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dc.contributor.authorCerrillo-Urbina A.J.
dc.contributor.authorGarcía-Hermoso A.
dc.contributor.authorSánchez-López M.
dc.contributor.authorMartínez-Vizcaíno V.
dc.date.accessioned2020-09-02T22:14:48Z
dc.date.available2020-09-02T22:14:48Z
dc.date.issued2015
dc.identifier10.3109/10582452.2015.1083640
dc.identifier.citation23, 1-2, 56-70
dc.identifier.issn24708593
dc.identifier.urihttps://hdl.handle.net/20.500.12728/3995
dc.descriptionObjectives: The aim of this review and meta-analysis was to summarize evidence regarding the effect of physical exercise programs on fibromyalgia syndrome symptoms in peri-menopausal age women, and the characteristics of these programs. Findings: Nineteen randomized controlled trials [N=1077 women] satisfied the inclusion criteria. Methodological quality of papers was assessed using the PEDro scores. Data on the study, subject, and exercise program characteristics as well as assessment of changes in depression, fatigue, global well-being [overall feeling of well-being and health-related quality of life], pain, sleep, and stiffness were extracted. The studies were grouped according to the intervention program: land interventions [aerobic, combined [aerobic endurance, strength, and flexibility], vibrations, and alternative programs], and aquatic interventions. Nineteen studies were selected for systematic review, but clinical heterogeneity limited the meta-analysis to two aerobic, three combined, two alternative, and five aquatic studies. Conclusions: In general, exercise programs have a positive effect on the symptoms of fibromyalgia in women in perimenopausal age. The meta-analysis indicates that programs based on combined exercise and aquatic exercises have, respectively, a moderate [d=-0.63; I2=0%] and small effect [d=-0.41; I2=30%] on functional global well-being [assessed using the Fibromyalgia Impact Questionnaire total score]. Short-term interventions [12 weeks], including two to three sessions lasting 30-60 min each per week seem to improve symptoms in peri-menopausal age women with fibromyalgia, although high-quality studies with larger sample sizes are necessary to confirm these results. © 2016 Informa UK Limited, trading as Taylor & Francis Group.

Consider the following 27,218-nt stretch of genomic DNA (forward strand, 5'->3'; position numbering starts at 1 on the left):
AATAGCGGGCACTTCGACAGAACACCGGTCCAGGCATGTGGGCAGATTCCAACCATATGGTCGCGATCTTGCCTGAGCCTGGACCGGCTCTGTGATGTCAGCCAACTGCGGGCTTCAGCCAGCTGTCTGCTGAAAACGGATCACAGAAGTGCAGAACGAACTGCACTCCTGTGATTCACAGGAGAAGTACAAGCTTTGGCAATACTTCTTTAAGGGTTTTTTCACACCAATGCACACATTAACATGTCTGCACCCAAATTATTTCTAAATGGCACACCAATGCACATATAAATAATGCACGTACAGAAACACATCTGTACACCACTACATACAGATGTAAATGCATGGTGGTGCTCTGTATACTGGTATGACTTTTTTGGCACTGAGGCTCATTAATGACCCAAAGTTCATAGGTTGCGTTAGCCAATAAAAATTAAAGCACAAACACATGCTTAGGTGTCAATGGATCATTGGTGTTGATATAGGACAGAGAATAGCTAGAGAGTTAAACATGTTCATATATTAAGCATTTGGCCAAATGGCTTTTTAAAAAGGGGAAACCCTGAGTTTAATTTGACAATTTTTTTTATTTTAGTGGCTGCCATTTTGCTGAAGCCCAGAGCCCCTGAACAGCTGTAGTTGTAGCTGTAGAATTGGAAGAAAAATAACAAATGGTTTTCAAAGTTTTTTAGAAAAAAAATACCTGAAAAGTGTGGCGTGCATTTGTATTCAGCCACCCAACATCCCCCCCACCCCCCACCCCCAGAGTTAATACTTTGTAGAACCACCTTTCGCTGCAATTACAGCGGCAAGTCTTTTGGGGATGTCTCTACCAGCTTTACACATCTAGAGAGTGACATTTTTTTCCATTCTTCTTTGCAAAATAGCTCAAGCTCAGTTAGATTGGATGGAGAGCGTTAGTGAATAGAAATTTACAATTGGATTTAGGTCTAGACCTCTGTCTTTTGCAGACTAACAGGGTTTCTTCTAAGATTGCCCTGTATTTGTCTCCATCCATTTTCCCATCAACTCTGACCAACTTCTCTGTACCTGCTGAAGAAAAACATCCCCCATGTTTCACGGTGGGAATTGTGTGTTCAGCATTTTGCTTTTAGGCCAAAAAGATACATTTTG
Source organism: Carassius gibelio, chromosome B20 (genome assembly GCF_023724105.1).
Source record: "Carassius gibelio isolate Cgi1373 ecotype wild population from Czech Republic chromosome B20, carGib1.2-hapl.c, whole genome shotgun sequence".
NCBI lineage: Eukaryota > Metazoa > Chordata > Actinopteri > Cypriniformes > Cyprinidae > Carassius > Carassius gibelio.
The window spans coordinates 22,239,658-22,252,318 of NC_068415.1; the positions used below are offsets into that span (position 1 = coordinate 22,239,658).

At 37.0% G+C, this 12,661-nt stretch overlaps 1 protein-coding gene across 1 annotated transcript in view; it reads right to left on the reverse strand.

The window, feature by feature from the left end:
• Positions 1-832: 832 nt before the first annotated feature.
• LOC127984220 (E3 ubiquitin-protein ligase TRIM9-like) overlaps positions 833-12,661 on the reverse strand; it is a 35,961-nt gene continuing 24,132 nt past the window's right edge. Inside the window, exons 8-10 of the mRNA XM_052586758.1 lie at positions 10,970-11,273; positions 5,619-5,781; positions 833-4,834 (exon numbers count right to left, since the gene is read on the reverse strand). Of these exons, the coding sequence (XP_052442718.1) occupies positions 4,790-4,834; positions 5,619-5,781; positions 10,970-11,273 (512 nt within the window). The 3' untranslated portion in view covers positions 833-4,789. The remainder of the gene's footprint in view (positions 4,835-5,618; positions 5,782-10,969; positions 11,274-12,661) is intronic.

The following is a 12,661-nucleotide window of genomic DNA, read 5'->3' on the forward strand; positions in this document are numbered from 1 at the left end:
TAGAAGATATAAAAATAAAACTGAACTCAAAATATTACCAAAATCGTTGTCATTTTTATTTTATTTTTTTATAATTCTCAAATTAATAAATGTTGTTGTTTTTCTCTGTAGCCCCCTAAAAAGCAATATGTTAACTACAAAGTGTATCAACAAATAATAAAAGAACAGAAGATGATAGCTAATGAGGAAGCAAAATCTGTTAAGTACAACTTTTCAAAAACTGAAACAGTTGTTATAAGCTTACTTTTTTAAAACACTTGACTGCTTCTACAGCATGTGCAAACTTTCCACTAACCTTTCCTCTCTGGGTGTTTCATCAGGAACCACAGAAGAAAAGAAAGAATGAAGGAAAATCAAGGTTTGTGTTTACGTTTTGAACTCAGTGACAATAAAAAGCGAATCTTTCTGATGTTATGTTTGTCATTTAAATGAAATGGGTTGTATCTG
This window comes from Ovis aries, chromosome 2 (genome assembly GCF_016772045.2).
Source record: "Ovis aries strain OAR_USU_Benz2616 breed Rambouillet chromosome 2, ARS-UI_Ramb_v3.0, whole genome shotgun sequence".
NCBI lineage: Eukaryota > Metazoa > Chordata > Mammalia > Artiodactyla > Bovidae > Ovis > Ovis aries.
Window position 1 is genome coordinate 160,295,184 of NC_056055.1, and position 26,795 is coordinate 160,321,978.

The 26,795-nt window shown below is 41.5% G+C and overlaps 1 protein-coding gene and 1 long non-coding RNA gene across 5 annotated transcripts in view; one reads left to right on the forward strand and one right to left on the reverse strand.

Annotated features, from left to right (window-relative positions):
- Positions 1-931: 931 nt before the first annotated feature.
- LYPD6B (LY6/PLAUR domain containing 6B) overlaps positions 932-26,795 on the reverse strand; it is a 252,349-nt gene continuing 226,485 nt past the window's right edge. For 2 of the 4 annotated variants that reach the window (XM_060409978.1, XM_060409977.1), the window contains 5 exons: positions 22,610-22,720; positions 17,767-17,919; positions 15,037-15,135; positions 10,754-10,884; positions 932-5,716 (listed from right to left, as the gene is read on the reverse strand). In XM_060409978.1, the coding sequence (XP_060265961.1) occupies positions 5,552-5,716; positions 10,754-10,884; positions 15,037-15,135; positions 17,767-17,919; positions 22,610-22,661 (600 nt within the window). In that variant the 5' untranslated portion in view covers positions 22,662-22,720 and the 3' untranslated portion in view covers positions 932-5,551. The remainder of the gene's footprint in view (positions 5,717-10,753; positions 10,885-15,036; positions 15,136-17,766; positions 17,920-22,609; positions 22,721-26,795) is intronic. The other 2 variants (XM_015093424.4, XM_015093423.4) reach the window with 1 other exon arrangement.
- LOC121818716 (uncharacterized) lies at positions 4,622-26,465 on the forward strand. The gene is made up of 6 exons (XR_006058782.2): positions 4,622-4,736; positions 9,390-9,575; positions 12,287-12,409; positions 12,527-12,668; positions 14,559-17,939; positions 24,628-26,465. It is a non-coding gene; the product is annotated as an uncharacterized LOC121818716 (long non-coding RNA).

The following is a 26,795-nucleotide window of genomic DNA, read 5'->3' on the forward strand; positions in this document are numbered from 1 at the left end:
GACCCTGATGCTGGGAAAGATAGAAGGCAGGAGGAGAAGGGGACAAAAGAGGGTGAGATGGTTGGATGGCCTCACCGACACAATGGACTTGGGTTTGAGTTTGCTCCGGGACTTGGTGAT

dc.language.isoen
dc.publisherTaylor and Francis Ltd.
dc.subjectExercise
dc.subjectFibromyalgia
dc.subjectGlobal well-being
dc.subjectMenopausal
dc.subjectMeta-analysis
dc.subjectPerimenopause
dc.subjectRandomized controlled trial
dc.subjectSystematic review
dc.subjectadult
dc.subjectaerobic exercise
dc.subjectaged
dc.subjectdepression
dc.subjectexercise
dc.subjectexercise intensity
dc.subjectfatigue
dc.subjectfemale
dc.subjectfibromyalgia
dc.subjectFibromyalgia Impact Questionnaire
dc.subjectheart rate
dc.subjecthuman
dc.subjectmeditation
dc.subjectmenopause
dc.subjectmeta analysis
dc.subjectmuscle training
dc.subjectpain intensity
dc.subjectquality control
dc.subjectquality of life
dc.subjectrandomized controlled trial (topic)
dc.subjectReview
dc.subjectsensitivity analysis
dc.subjectwalking
dc.subjectwellbeing
dc.subjectwhole body vibration
dc.titleEffect of exercise programs on symptoms of fibromyalgia in peri-menopausal age women: A systematic review and meta-analysis of randomized controlled trials
dc.typeReview


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